By putting more emphasis on animation code rather than animation data, it becomes significantly easier to make changes. Over the years, customizable blend trees or animation graphs loaded from files have allowed technically-oriented animators to quickly prototype ideas. Similarly, procedural techniques give even more power to animation-oriented programmers and help them get incredible results with even lower overheads.
One specific example of this is OVERGROWTH (see our video interview on the topic). David Rosen is the one-man development team, and is responsible for both creating animations and setting up the underlying code. By using more code (e.g. IK-based locomotion, physics-based combat animations) than traditional AAA games, he manages to get incredible results with a fraction of the budget.
f. Procedural Animation Can Look Amazing
The primary argument made against procedural techniques over the years has been about the quality of the movement. It has managed to produce stylized results, but not necessarily believable animation that can compete with motion capture. However, thanks to a variety of different algorithms and techniques used in animation systems, that is now also changing.
One type of procedural animation that's becoming increasingly popular is physics-driven animation, which puts the emphasis on simulation to generate character movement (or augment it). For instance, MAX PAYNE 3 uses a mix of NaturalMotion's physics-driven animation technology with Rockstare's internal R.A.G.E. engine, which uses a proprietary implementation derived from Bullet Physics.
I worked on early animation prototypes of MAX PAYNE 3's animation for a few years, and of course, there's a large quantity of data under the hood too — in the shape of parametric animations. For instance, when lying on the floor you can control the character to aim in any direction; it's like a form of IK implemented by blending different poses together. The game does push the balance further toward procedural than other games today.
Modern Procedural Techniques
If we had to redesign animation systems knowing what we do now, what would they look like? It's radically different than our current solutions, which rely on a data-heavy workflow.
The term "runtime rig" has been floating around in technical animation circles for a while now, but it's a masterclass with Laurent Ancessi that introduced the concept here at AiGameDev.com. He uses runtime rig to describe an implementation of the animation skeleton that includes additional runtime features to improve control.
In editing tools like Maya or Blender, most game studios use a character "rig" to help animators apply postures to the skeleton while creating animation clips. The runtime rig is an implementation of this within the engine. As a more formal definition, we'll use the following:
“A runtime rig is an additional layer above the traditional skeleton bone hierarchy that provides additional effectors, implemented dynamically in-engine with inverse kinematics, to provide more convenient and higher-level control that complements forward kinematics.”
Of course, game developers have been using inverse kinematics for decades now. What's different is that we can now rely on using it consistently throughout the runtime pipeline, and not only when a foot plant annotation is set or when a weapon is being held. Having the runtime rig always on means we can for example animate end-effectors of the IK chain only (e.g. feet, hands) and rely on runtime computation to figure out the intermediate joint (e.g. knee, elbow).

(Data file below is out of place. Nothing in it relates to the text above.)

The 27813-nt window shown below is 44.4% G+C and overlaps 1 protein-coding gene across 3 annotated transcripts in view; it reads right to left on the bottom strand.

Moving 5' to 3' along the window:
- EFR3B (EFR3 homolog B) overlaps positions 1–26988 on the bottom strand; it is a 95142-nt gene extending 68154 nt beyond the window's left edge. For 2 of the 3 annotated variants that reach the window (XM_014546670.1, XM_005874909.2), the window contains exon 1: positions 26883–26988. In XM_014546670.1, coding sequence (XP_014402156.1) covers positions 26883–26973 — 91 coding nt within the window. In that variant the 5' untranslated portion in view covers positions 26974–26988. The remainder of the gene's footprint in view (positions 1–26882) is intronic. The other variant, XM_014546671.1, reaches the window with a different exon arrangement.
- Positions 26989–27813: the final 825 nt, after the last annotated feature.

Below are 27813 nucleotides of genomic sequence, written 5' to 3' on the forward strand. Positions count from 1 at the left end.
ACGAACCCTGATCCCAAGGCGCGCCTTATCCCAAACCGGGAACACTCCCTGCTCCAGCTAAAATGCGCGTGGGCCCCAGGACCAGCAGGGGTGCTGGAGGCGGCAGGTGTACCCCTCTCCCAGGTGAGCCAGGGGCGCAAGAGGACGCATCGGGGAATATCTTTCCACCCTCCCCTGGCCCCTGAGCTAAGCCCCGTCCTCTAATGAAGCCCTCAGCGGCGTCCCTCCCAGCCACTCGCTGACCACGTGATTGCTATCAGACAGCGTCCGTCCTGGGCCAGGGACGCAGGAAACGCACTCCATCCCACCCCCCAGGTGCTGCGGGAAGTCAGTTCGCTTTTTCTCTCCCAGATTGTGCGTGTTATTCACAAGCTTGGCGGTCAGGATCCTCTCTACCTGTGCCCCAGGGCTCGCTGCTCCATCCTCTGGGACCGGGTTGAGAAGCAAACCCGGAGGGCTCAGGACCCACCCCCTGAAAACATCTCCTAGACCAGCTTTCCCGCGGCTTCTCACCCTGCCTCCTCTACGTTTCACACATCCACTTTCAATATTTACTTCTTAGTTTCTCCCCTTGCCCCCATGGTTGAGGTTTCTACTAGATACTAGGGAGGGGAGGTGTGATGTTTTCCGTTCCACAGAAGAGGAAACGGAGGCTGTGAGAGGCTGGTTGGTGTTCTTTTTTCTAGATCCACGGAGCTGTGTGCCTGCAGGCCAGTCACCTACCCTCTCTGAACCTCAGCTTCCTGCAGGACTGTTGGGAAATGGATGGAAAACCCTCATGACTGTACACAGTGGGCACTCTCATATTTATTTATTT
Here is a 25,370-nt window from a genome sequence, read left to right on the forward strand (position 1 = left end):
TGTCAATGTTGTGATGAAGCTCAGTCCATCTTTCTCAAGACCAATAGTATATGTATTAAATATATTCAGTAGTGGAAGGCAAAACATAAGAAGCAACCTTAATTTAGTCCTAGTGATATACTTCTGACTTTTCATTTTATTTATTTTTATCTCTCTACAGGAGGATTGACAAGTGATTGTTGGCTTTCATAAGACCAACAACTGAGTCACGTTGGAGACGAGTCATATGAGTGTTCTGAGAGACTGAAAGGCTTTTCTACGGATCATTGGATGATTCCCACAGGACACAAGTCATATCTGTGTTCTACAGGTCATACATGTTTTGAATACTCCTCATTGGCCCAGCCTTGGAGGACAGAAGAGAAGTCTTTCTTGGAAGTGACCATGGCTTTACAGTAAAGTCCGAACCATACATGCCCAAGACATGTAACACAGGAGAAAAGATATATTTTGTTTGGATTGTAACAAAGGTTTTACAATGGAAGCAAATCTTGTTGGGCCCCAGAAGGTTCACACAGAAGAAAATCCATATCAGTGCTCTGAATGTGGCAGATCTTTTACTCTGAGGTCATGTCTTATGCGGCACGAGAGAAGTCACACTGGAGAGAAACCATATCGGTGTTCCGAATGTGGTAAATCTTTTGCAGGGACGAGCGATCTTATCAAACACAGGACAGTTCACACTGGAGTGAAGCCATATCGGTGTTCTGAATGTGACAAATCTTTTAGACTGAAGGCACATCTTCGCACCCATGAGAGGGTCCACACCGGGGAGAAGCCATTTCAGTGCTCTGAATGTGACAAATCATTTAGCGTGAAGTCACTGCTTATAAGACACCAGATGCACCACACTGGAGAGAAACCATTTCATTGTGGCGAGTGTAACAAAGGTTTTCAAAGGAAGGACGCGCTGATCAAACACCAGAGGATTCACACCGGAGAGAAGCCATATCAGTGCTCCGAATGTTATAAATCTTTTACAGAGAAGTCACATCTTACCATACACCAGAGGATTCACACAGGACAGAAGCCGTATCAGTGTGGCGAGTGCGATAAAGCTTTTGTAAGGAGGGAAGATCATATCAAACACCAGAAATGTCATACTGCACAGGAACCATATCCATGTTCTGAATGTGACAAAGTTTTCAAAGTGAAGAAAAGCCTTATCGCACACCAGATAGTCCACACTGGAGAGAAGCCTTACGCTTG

A large proportion of games use ragdolls these days, driven by a traditional physics simulation under the hood that combines dynamics with collision detection. Some games also use rathermore active ragdolls, using dynamically calculated forces to drive the skeleton toward specific poses. For instance, a character falling might drive towards a flailing animation and a character bouncing against the wall might drive towards a fetal position. As well as this, some games also include physics simulations on "accessory" bones like various clothing items, or even weapons like a ball and chain.
What's relatively new is the idea of having an "active skeleton" that's always on and applied to the whole body. Why limit the physics simulations to hit reactions and on cosmetic bones when it has the potential to help with overall character responsiveness? Looking at two examples.
OVERGROWTH uses such an active skeleton during combat to make sure all hits and responses behave in physically-plausible fashion. The advantage of this approach for Wolfire is that significantly fewer keyframes are required to create combat animation hits and responses.
MAX PAYNE 3's dive animations are also actively simulated, and you'll notice how his posture changes as he collides with obstacles in mid-air. In this case, the advantage of the active skeletons is that you only need a diving pose (single frame) which the physics simulation will augment.
There are down-sides to this approach, including performance of the simulation, stability of the resulting animation, believability of the motion, and technical challenges to set this up. However, as more developers use this approach we're making fast progress in all of these departments.
If you've read this far you'll probably want to attend our intense one-day workshop on character animation technology, with a focus on the procedural techniques mentioned in this editorial. The workshop will bring together the world's best developers in the field — including Ubisoft Montreal (FAR CRY 3, WATCHDOGS), Arkane Studios (DISHONORED), IO Interactive (HITMAN: ABSOLUTION), Microsoft Game Studios, Avalanche (JUST CAUSE), Ubisoft Paris (GHOST RECON: FUTURE SOLDIER), Yager (SPEC OPS: THE LINE), etc.
There are many opportunities that will open up as we start relying on Runtime Rigs and Active Skeletons more often. Of course, this will lead to new challenges as well! To best manage a Runtime Rig, engines will need an additional layer of AI decision making to decide what posture and gestures can be sensibly combined — e.g. wielding weapons. Then, to make the most of an Active Skeleton, engines will also require higher-level situation awareness to be able to drive towards the most appropriate poses in a context sensitive way...
It's only a matter of time before all these ideas make their way into commercial games. Some already have! But for the rest, it's an exciting time to be in animation programming...